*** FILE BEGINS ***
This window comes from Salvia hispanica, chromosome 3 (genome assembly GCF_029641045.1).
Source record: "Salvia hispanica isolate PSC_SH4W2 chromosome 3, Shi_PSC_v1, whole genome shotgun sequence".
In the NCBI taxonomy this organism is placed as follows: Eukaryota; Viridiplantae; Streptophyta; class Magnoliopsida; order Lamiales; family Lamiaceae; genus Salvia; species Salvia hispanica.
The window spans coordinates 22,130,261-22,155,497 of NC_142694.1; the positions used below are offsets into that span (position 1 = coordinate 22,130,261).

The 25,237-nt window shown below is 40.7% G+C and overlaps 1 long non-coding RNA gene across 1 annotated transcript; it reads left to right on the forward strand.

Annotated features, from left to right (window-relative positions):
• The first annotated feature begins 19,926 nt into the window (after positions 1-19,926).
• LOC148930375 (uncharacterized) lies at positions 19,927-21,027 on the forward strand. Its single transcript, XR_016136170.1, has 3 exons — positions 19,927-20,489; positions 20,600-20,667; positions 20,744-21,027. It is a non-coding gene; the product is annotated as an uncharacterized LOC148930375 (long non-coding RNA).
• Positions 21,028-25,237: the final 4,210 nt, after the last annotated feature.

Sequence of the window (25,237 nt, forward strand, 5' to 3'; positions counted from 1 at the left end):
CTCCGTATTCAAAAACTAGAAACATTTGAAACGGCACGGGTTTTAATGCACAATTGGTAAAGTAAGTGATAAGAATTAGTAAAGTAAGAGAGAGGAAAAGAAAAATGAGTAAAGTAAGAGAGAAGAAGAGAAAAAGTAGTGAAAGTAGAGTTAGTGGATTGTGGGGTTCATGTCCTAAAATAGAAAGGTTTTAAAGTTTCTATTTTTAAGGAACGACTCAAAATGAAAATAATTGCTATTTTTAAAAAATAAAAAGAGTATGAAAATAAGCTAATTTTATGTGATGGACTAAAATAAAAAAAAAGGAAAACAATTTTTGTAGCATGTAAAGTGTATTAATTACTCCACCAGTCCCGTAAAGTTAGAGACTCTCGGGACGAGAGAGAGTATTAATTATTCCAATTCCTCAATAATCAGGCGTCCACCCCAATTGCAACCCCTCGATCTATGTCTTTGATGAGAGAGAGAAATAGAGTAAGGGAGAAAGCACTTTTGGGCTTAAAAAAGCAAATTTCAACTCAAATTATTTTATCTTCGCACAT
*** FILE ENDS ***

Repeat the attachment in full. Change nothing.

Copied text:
This window comes from Salvia hispanica, chromosome 3 (genome assembly GCF_029641045.1).
Source record: "Salvia hispanica isolate PSC_SH4W2 chromosome 3, Shi_PSC_v1, whole genome shotgun sequence".
In the NCBI taxonomy this organism is placed as follows: Eukaryota; Viridiplantae; Streptophyta; class Magnoliopsida; order Lamiales; family Lamiaceae; genus Salvia; species Salvia hispanica.
The window spans coordinates 22,130,261-22,155,497 of NC_142694.1; the positions used below are offsets into that span (position 1 = coordinate 22,130,261).

The 25,237-nt window shown below is 40.7% G+C and overlaps 1 long non-coding RNA gene across 1 annotated transcript; it reads left to right on the forward strand.

Annotated features, from left to right (window-relative positions):
• The first annotated feature begins 19,926 nt into the window (after positions 1-19,926).
• LOC148930375 (uncharacterized) lies at positions 19,927-21,027 on the forward strand. Its single transcript, XR_016136170.1, has 3 exons — positions 19,927-20,489; positions 20,600-20,667; positions 20,744-21,027. It is a non-coding gene; the product is annotated as an uncharacterized LOC148930375 (long non-coding RNA).
• Positions 21,028-25,237: the final 4,210 nt, after the last annotated feature.

Sequence of the window (25,237 nt, forward strand, 5' to 3'; positions counted from 1 at the left end):
CTCCGTATTCAAAAACTAGAAACATTTGAAACGGCACGGGTTTTAATGCACAATTGGTAAAGTAAGTGATAAGAATTAGTAAAGTAAGAGAGAGGAAAAGAAAAATGAGTAAAGTAAGAGAGAAGAAGAGAAAAAGTAGTGAAAGTAGAGTTAGTGGATTGTGGGGTTCATGTCCTAAAATAGAAAGGTTTTAAAGTTTCTATTTTTAAGGAACGACTCAAAATGAAAATAATTGCTATTTTTAAAAAATAAAAAGAGTATGAAAATAAGCTAATTTTATGTGATGGACTAAAATAAAAAAAAAGGAAAACAATTTTTGTAGCATGTAAAGTGTATTAATTACTCCACCAGTCCCGTAAAGTTAGAGACTCTCGGGACGAGAGAGAGTATTAATTATTCCAATTCCTCAATAATCAGGCGTCCACCCCAATTGCAACCCCTCGATCTATGTCTTTGATGAGAGAGAGAAATAGAGTAAGGGAGAAAGCACTTTTGGGCTTAAAAAAGCAAATTTCAACTCAAATTATTTTATCTTCGCACAT